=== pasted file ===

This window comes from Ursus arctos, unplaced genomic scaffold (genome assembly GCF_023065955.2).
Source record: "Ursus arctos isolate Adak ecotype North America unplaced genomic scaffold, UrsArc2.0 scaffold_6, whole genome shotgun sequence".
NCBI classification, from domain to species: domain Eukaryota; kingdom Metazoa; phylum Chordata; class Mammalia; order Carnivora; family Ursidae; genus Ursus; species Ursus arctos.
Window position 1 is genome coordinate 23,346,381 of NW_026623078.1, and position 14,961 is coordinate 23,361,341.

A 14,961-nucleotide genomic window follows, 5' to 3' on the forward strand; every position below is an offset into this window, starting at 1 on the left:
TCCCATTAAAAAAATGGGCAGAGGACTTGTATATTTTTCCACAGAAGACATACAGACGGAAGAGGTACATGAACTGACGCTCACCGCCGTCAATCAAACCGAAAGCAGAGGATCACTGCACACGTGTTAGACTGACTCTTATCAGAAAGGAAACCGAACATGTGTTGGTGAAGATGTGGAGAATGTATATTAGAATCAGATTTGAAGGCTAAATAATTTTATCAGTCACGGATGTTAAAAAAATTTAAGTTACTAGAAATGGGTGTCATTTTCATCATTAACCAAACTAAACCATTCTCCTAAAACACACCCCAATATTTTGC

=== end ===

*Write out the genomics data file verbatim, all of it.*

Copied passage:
This window comes from Ursus arctos, unplaced genomic scaffold (genome assembly GCF_023065955.2).
Source record: "Ursus arctos isolate Adak ecotype North America unplaced genomic scaffold, UrsArc2.0 scaffold_6, whole genome shotgun sequence".
NCBI classification, from domain to species: domain Eukaryota; kingdom Metazoa; phylum Chordata; class Mammalia; order Carnivora; family Ursidae; genus Ursus; species Ursus arctos.
Window position 1 is genome coordinate 23,346,381 of NW_026623078.1, and position 14,961 is coordinate 23,361,341.

A 14,961-nucleotide genomic window follows, 5' to 3' on the forward strand; every position below is an offset into this window, starting at 1 on the left:
TCCCATTAAAAAAATGGGCAGAGGACTTGTATATTTTTCCACAGAAGACATACAGACGGAAGAGGTACATGAACTGACGCTCACCGCCGTCAATCAAACCGAAAGCAGAGGATCACTGCACACGTGTTAGACTGACTCTTATCAGAAAGGAAACCGAACATGTGTTGGTGAAGATGTGGAGAATGTATATTAGAATCAGATTTGAAGGCTAAATAATTTTATCAGTCACGGATGTTAAAAAAATTTAAGTTACTAGAAATGGGTGTCATTTTCATCATTAACCAAACTAAACCATTCTCCTAAAACACACCCCAATATTTTGC